Embu farmers to receive pest, disease SMS alerts


The Department of Justice would like access to an iPhone that is part of a drugs case in New York

Horticulture and cash crop farmers in Embu County are now able to contain the spread of pest and diseases by getting early alerts through space technology.

The space service technology offered by a UK based space technology company will use data from satellite and extension officers on the ground to update farmers on disease and pest outbreaks.

The spread of diseases and pests like the fall armyworm has been mostly accelerated by limited access of critical information by the farmers.

Also Read  KRA reopens platinum distillers

It is with this that Kenya Agricultural and Livestock Research Organization and a space technology company have started a 5-year project that will see farmers get alerts of disease and pest outbreaks via their mobile phones.

Get breaking news on your Mobile as-it-happens. SMS ‘NEWS’ to 22163

The program will enable policymakers and researchers to track pests at any given time and know their lifecycle and pass the information to farmers to take appropriate action.

Also Read  Coffee millers to get licenses from counties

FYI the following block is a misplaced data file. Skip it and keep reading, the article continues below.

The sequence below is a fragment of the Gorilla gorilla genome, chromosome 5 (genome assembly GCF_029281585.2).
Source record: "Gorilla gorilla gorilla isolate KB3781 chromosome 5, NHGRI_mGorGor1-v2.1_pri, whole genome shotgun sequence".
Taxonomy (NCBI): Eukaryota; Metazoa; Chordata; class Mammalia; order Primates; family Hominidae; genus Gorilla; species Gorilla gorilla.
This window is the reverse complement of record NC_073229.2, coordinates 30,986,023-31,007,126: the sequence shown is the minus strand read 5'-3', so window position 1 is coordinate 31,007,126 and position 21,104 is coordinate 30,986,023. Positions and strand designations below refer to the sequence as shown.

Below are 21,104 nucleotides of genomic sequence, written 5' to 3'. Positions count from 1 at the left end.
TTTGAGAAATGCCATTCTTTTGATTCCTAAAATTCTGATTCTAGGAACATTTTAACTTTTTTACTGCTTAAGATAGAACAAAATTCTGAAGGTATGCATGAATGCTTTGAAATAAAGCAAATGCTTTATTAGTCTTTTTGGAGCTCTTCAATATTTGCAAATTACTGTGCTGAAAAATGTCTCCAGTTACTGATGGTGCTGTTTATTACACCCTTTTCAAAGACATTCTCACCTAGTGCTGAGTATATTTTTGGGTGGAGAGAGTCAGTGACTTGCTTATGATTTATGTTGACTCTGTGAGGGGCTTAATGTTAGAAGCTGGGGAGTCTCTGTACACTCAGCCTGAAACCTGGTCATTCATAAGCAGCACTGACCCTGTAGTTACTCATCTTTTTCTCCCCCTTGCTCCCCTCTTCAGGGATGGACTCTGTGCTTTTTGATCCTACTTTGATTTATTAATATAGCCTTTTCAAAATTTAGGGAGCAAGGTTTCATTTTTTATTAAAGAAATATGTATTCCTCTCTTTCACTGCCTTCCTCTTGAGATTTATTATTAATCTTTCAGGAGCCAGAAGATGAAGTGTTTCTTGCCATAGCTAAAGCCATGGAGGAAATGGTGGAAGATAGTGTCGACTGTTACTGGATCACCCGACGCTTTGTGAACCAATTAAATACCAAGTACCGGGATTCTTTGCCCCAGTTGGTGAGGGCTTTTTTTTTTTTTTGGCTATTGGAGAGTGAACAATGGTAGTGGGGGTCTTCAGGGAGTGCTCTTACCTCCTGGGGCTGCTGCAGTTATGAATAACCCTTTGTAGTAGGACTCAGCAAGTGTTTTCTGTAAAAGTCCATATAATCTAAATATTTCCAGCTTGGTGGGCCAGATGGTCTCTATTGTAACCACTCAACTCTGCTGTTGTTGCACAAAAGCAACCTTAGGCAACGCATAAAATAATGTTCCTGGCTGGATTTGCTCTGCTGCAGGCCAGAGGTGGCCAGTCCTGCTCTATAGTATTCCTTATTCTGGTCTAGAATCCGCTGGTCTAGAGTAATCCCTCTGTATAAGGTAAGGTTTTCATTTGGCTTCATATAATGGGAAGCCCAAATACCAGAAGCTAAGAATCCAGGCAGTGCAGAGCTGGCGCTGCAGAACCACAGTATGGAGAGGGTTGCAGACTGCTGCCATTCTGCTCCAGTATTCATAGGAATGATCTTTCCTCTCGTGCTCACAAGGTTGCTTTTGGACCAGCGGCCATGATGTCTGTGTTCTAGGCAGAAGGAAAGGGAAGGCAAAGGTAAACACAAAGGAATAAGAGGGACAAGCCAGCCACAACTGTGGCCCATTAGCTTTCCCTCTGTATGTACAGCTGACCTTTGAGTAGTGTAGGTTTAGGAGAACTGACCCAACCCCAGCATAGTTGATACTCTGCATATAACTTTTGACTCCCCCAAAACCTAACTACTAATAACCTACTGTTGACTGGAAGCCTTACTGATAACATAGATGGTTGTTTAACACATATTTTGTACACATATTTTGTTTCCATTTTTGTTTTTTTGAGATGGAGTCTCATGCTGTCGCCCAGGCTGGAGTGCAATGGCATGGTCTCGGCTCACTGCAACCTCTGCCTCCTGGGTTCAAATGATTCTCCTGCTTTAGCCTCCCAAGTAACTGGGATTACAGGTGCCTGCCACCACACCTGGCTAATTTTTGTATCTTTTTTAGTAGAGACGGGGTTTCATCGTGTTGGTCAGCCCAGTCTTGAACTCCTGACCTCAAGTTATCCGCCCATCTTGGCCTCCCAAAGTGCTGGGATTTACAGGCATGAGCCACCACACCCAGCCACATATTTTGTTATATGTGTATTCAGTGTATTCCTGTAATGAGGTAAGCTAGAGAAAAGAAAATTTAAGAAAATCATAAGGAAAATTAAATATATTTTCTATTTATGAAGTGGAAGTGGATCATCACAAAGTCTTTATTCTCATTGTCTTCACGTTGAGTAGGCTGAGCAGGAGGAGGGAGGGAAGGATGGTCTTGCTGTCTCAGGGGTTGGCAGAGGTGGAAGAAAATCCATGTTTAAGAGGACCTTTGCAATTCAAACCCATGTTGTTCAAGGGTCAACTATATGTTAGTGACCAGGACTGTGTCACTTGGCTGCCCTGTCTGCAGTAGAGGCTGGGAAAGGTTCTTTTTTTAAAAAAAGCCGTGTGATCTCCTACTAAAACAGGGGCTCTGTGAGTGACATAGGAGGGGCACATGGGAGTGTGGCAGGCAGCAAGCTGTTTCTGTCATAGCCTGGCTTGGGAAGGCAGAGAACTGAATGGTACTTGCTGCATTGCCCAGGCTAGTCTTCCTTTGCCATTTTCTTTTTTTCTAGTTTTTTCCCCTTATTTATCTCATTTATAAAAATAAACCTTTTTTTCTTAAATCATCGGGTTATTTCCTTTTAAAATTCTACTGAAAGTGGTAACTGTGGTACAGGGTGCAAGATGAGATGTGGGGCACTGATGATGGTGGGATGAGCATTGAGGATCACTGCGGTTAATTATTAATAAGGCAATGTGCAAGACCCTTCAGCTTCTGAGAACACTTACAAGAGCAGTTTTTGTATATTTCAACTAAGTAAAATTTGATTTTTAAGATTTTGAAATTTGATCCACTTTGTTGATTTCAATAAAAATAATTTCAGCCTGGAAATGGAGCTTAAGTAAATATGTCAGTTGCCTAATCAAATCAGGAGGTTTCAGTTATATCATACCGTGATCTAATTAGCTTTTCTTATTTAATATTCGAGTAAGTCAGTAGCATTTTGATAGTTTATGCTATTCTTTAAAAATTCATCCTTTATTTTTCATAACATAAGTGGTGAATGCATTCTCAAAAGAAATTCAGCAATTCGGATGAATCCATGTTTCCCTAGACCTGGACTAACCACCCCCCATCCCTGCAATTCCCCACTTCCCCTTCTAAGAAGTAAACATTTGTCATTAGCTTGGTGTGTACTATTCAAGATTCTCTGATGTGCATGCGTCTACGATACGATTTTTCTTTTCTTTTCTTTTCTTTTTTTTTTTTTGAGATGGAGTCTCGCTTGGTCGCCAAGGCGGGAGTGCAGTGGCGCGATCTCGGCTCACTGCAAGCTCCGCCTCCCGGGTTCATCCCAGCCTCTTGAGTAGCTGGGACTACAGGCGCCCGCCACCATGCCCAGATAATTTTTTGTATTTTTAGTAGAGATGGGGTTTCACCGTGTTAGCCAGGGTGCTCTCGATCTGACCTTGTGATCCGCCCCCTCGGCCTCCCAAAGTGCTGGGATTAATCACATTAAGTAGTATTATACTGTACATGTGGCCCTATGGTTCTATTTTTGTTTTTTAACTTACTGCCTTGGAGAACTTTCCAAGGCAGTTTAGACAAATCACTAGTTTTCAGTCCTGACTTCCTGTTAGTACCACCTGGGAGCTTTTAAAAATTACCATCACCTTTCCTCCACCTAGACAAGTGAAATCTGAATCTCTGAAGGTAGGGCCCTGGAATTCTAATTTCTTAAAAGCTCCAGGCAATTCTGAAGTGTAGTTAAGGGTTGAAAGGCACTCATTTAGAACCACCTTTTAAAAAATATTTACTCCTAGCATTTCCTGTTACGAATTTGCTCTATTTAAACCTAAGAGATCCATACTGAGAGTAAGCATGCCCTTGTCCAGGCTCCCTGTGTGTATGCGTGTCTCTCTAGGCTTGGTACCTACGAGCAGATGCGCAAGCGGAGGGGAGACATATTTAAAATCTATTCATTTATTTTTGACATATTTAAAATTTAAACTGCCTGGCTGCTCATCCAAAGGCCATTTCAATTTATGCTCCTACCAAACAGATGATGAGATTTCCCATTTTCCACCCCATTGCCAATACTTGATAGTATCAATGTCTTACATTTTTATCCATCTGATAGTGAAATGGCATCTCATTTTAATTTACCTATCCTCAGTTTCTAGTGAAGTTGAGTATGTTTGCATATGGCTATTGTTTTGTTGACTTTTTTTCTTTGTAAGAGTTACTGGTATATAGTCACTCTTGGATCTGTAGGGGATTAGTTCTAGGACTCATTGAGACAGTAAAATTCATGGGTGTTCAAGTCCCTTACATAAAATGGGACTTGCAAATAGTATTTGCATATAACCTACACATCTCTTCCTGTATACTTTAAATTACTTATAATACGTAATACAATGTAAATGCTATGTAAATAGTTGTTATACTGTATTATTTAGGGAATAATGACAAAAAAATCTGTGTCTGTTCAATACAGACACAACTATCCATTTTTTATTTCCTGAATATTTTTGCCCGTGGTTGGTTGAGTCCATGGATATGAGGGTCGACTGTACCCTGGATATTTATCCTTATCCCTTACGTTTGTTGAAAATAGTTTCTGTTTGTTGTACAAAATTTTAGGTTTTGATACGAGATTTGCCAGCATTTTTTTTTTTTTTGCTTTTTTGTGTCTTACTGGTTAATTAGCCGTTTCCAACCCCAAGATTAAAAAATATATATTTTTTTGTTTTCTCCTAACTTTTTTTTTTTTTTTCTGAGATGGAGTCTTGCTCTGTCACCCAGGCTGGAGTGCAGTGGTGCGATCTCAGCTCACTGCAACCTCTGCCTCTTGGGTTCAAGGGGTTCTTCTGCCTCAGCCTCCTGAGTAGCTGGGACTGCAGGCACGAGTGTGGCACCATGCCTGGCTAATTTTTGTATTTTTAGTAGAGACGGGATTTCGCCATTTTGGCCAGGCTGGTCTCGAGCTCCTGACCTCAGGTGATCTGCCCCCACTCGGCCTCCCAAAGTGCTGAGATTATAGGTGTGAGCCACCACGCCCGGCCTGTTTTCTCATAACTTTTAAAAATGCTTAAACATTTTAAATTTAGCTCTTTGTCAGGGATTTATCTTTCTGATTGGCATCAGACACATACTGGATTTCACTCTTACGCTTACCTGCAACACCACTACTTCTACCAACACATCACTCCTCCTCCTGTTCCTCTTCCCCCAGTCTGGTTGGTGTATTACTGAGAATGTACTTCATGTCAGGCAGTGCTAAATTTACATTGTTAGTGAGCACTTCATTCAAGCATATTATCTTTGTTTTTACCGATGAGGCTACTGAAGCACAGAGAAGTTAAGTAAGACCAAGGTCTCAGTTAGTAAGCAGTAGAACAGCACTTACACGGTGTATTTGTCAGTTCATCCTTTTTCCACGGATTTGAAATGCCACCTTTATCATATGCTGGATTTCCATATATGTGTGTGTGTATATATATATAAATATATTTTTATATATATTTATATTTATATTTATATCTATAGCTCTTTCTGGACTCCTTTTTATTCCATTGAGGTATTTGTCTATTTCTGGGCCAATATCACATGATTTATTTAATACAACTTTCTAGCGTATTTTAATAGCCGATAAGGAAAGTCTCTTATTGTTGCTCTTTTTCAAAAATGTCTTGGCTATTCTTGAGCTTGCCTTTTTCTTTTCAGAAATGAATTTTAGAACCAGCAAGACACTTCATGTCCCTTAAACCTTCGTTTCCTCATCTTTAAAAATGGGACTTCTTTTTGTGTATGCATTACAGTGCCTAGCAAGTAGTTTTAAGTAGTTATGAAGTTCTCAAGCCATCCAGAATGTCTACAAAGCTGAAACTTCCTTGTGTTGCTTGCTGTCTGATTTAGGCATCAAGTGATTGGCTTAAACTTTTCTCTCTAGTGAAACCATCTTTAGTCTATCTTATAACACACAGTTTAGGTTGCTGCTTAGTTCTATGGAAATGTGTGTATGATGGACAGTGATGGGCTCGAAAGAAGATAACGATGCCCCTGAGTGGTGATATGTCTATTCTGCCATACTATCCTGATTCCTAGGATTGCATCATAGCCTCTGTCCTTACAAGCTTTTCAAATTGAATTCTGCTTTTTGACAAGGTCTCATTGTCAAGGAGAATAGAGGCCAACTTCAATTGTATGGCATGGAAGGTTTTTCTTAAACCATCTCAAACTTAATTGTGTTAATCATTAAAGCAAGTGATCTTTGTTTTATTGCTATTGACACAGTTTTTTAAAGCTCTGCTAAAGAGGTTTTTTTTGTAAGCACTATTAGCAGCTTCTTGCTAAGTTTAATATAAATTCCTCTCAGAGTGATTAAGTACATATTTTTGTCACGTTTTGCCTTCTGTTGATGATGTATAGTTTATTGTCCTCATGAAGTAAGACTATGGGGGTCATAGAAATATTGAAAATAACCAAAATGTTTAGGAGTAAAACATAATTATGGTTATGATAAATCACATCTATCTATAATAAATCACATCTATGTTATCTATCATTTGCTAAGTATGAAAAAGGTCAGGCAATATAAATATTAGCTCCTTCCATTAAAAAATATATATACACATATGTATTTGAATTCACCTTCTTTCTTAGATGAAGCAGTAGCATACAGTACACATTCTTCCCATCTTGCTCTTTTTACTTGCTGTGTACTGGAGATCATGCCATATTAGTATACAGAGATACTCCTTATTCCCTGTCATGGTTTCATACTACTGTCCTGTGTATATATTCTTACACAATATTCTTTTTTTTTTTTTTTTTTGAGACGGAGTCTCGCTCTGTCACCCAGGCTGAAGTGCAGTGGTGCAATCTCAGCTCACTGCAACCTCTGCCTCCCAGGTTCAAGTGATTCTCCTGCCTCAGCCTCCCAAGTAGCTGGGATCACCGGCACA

Meanwhile, a section of macadamia farmers from Embu County are calling on the government to lift the ban on exportation of raw nuts to allow them to sell their produce to any willing buyer.

They claim the ban is choking their venture while benefitting a few local nut processors who offer poor prices when compared to buyers from South Africa or Zimbabwe.

Also Read  Shelter Afrique, HF complete KSh 990M project in Kiambu

Elsewhere, the Kenya Ports Authority has received four new rail mounted gantry cranes meant to improve cargo handling for the Standard Gauge Railways freight services. KPA Acting Managing Director Daniel Manduku says the cranes will improve efficiency in cargo clearance.

They were part of the six cranes ordered from China at a total cost of 2.12 billion shillings, with the first two cranes having arrived in May this year.


Tell Us What You Think